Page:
DNS Security Extension, or DNSSEC, is a set of extensions to DNS, which provide end-to-end authenticity and integrity. In an article in the Business Standard, Paul Mockapetris, the inventor of DNS talks about DNSSEC and why he thinks its the answer to many of the identity problems on the Internet. Quoting from the article:
Mockapetris argues that a work-in-progress extension to the DNS specification called DNSSEC is what makes the DNS up to the task of solving most of the identity related issues on the Internet. Unfortunately, since DNSSEC isn't bulletproof (and, according to some, could result in other vulnerabilities), the specification has been a work-in-progress since November 1993, when the DNS working group of the Internet Engineering Task Force (IETF) held its first DNSSEC design meeting. Despite the imperfections of DNSSEC, Mockapetris says that it's time to go for it. "The DNS has been growing for twenty years, but during that time, no progress has been made on securing it.
Paul claims that the problem is that the committee is trying to solve and problem perfectly rather than doing what can be done now. He's got a point. I think part of the problem with UDDI is that its tried to solve too many problems when 90% of what we want is a DNS-like mechanism for Web services.
The basic idea behind DNSSEC is simple: provide an authentication mechanism for DNS lookup so that its harder (not impossible) to forge DNS information. That means that you be be relatively certain that the email that claims to have come from windley.org actually did, or that the HTTP request you're processing is actually from your partner at myco.com and not an imposter.
In theory, the implementation is fairly straightforward. Again quoting from the article:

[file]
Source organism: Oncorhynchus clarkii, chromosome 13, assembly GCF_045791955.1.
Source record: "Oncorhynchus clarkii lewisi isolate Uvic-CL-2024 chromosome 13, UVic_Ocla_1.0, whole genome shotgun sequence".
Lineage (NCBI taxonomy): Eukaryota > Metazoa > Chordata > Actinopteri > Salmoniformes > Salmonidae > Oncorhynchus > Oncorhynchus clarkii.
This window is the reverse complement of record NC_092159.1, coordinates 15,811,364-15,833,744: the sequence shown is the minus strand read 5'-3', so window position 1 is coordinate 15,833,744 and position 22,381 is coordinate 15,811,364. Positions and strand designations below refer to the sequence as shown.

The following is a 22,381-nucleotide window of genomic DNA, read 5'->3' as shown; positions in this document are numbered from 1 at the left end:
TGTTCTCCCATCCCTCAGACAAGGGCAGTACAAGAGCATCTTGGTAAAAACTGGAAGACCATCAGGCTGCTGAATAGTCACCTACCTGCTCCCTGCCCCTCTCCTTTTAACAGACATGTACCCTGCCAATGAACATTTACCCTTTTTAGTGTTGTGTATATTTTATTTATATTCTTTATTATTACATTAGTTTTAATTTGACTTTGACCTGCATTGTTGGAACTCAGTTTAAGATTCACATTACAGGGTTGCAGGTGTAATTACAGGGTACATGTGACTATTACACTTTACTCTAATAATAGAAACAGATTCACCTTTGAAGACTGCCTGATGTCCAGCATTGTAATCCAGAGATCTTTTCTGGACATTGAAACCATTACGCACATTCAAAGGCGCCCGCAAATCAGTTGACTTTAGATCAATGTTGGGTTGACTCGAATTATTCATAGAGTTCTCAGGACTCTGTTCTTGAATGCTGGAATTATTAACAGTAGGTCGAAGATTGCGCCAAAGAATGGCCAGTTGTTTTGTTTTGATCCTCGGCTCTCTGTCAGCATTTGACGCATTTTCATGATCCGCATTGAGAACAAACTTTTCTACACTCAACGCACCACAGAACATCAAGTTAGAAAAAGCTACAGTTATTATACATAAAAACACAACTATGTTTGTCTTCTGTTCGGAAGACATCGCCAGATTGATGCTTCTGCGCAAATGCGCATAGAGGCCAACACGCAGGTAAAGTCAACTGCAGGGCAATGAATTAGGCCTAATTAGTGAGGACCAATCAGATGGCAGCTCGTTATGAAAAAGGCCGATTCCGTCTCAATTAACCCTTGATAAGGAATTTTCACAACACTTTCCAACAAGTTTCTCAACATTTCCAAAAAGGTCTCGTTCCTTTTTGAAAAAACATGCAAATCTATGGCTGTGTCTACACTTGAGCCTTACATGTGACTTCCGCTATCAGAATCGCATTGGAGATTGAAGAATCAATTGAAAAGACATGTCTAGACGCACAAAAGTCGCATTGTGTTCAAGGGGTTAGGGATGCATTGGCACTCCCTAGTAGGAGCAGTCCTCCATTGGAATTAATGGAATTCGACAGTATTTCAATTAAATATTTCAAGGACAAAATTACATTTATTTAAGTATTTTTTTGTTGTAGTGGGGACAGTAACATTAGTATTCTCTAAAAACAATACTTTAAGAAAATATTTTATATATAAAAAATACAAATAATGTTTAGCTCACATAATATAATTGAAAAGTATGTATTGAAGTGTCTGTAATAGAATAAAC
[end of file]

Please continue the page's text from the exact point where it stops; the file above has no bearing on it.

The technology behind these confidence checks uses digital signatures and public key cryptography. For starters, DNSSEC involves the use of secure hash algorithms for the digital signing of the records - called RRSets - that appear in the DNS database. Using its private key, the site could digitally sign the domain mapping information that appears in the DNS and any application that depends on that information could retrieve the matching public key from a special key record (part of the DNSSEC specification) under the DNS entry. Using the public key, the application can verify that the domain mapping information was signed with the private key, which presumably only the website has.
One of the hard problems of DNSSEC is political, not technical (no surprise there). DNS is hierarchical, which means that the security will have a trust pyramid. Someone has to sit on top of the trust pyramid and whoever does is in the catbird seat. Naturally, companies like Verisign are lining up to fill that role.
Even with the holes and problems, DNSSEC would fill a need and solve many problems that we grapple with in the area of security and identity. I agree with Paul. Its time to move forward.